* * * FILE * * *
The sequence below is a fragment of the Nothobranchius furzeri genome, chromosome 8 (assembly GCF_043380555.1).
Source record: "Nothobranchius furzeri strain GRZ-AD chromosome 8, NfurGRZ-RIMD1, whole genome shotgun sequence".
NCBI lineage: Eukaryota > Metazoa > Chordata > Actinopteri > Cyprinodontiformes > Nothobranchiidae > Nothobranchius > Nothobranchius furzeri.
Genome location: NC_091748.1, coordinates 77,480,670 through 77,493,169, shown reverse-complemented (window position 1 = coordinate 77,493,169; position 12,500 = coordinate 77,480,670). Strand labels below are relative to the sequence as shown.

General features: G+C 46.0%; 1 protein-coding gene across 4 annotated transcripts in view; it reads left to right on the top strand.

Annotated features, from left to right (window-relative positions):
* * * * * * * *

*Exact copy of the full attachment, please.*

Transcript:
The sequence below is a fragment of the Nothobranchius furzeri genome, chromosome 8 (assembly GCF_043380555.1).
Source record: "Nothobranchius furzeri strain GRZ-AD chromosome 8, NfurGRZ-RIMD1, whole genome shotgun sequence".
NCBI lineage: Eukaryota > Metazoa > Chordata > Actinopteri > Cyprinodontiformes > Nothobranchiidae > Nothobranchius > Nothobranchius furzeri.
Genome location: NC_091748.1, coordinates 77,480,670 through 77,493,169, shown reverse-complemented (window position 1 = coordinate 77,493,169; position 12,500 = coordinate 77,480,670). Strand labels below are relative to the sequence as shown.

General features: G+C 46.0%; 1 protein-coding gene across 4 annotated transcripts in view; it reads left to right on the top strand.

Annotated features, from left to right (window-relative positions):